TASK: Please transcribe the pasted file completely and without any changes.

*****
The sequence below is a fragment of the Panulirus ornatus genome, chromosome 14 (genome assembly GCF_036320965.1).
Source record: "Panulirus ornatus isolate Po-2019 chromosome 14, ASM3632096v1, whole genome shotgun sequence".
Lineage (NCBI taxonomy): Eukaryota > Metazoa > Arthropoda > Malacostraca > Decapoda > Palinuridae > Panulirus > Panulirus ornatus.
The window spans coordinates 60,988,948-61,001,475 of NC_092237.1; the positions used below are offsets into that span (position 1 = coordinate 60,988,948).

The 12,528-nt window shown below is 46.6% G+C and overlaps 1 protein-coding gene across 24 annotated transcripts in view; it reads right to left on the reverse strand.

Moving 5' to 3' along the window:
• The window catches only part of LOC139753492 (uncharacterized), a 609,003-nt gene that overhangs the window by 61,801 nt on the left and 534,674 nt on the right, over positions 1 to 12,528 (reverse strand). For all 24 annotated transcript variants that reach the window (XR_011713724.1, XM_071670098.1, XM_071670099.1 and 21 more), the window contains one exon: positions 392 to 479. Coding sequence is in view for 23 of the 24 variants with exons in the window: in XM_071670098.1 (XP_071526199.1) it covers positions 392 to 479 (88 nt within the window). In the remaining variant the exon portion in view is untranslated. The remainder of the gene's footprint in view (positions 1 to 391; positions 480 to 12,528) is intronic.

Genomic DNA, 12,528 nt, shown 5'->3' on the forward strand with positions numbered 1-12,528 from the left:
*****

The sequence below is a fragment of the Panulirus ornatus genome, chromosome 14 (genome assembly GCF_036320965.1).
Source record: "Panulirus ornatus isolate Po-2019 chromosome 14, ASM3632096v1, whole genome shotgun sequence".
Lineage (NCBI taxonomy): Eukaryota > Metazoa > Arthropoda > Malacostraca > Decapoda > Palinuridae > Panulirus > Panulirus ornatus.
The window spans coordinates 60,988,948-61,001,475 of NC_092237.1; the positions used below are offsets into that span (position 1 = coordinate 60,988,948).

The 12,528-nt window shown below is 46.6% G+C and overlaps 1 protein-coding gene across 24 annotated transcripts in view; it reads right to left on the reverse strand.

Moving 5' to 3' along the window:
• The window catches only part of LOC139753492 (uncharacterized), a 609,003-nt gene that overhangs the window by 61,801 nt on the left and 534,674 nt on the right, over positions 1 to 12,528 (reverse strand). For all 24 annotated transcript variants that reach the window (XR_011713724.1, XM_071670098.1, XM_071670099.1 and 21 more), the window contains one exon: positions 392 to 479. Coding sequence is in view for 23 of the 24 variants with exons in the window: in XM_071670098.1 (XP_071526199.1) it covers positions 392 to 479 (88 nt within the window). In the remaining variant the exon portion in view is untranslated. The remainder of the gene's footprint in view (positions 1 to 391; positions 480 to 12,528) is intronic.

Genomic DNA, 12,528 nt, shown 5'->3' on the forward strand with positions numbered 1-12,528 from the left: